for National Geographic News
Based on the number of large craters present, scientists think very early Mars suffered 15 or so giant impacts within a span of about a hundred million years.
Now a new computer model suggests Mars's magnetic field may have been slowly weakened by four especially large impacts and then snuffed out completely by a fifth and final blow.
That impact created the 2,000-mile-wide (3,300-kilometer-wide) Utopia crater, which dates back roughly 4.1 billion years, said study team member James Roberts of the Johns Hopkins Applied Physics Lab in Maryland.
"It's possible that the four earlier impacts set everything up, and the Utopia crater was the straw that broke camel's back."
Earth has a magnetic field in part because of heat transfer between the planet's rotating molten core and the relatively cooler mantle layer above it.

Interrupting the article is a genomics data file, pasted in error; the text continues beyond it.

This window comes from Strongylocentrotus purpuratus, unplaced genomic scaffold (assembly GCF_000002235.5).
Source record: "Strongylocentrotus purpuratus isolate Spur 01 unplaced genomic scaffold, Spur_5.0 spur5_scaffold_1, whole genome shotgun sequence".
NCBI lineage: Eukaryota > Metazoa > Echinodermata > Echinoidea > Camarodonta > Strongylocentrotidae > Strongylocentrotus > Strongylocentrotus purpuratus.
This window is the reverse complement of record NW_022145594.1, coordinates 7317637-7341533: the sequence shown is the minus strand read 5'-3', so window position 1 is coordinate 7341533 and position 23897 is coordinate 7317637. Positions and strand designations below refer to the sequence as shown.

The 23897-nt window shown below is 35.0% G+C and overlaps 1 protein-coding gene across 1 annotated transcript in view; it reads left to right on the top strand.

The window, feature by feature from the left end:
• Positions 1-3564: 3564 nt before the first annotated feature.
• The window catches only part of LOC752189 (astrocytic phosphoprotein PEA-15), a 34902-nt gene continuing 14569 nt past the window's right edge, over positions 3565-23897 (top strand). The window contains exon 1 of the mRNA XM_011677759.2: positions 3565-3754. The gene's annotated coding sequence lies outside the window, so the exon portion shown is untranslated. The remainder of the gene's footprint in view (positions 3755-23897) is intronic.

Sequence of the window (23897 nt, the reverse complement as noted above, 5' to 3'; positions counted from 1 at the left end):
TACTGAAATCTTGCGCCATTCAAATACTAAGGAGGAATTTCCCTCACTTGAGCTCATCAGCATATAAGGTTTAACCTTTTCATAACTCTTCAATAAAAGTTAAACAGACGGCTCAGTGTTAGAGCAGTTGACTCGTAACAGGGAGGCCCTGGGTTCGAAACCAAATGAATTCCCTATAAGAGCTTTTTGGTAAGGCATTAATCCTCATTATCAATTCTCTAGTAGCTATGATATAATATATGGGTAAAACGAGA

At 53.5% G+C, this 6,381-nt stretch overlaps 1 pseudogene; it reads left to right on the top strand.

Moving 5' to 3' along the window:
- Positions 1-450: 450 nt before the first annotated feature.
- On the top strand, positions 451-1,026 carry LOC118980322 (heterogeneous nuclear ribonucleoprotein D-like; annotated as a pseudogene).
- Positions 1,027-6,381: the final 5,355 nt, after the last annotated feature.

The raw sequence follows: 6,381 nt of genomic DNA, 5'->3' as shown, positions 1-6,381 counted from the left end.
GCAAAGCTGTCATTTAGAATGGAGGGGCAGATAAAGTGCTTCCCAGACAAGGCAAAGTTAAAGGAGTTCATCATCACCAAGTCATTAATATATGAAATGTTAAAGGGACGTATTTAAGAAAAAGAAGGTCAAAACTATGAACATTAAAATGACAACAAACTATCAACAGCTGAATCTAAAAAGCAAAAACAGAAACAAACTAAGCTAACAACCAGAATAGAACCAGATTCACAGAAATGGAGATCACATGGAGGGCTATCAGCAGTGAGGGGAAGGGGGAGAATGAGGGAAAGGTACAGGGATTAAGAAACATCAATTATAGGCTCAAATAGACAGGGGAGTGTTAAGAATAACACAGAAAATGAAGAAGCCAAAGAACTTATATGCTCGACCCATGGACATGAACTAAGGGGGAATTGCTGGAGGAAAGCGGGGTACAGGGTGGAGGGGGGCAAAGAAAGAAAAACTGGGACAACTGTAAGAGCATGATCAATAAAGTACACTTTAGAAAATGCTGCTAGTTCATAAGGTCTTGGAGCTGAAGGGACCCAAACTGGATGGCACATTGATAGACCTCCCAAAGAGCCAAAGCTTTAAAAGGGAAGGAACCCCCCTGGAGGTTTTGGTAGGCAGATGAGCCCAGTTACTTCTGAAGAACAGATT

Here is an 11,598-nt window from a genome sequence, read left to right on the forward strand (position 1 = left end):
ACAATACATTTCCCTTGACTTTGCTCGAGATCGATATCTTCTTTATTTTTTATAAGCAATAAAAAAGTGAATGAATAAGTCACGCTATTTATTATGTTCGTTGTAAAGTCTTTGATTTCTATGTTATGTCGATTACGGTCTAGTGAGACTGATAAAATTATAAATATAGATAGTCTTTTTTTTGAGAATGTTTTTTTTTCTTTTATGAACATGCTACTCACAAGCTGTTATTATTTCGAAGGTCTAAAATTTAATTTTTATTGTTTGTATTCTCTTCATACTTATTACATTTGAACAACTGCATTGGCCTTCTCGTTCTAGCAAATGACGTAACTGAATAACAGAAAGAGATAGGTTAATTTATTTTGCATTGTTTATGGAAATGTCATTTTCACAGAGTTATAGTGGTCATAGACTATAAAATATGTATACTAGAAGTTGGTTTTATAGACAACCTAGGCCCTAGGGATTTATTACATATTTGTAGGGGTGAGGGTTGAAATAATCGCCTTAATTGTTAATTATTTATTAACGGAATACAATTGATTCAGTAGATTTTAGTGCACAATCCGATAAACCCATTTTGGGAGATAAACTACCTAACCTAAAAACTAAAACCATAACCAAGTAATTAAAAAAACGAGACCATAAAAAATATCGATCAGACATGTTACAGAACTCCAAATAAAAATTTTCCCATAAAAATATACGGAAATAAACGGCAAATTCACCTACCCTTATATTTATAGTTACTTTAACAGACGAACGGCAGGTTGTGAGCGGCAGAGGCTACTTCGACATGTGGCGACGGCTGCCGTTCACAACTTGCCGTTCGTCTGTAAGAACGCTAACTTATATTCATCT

This temperature difference helps create what's known as an electric dynamo, which keeps the magnetic field stable over time.
But when the solar system was first forming it went through a tumultuous time known as the Late Heavy Bombardment, in which several large asteroids—remnants of planetary formation—smashed into young Mars, Earth, Venus, and Mercury.
This is about the time the Utopia crater was formed, and roughly the same time that scientists think the Martian magnetic field shut down, said Roberts, whose research is detailed in a recent issue of the Journal of Geophysical Research.
According to the new model, the Utopia impact injected so much heat into the Martian mantle that it drastically reduced the temperature difference driving the dynamo.
SOURCES AND RELATED WEB SITES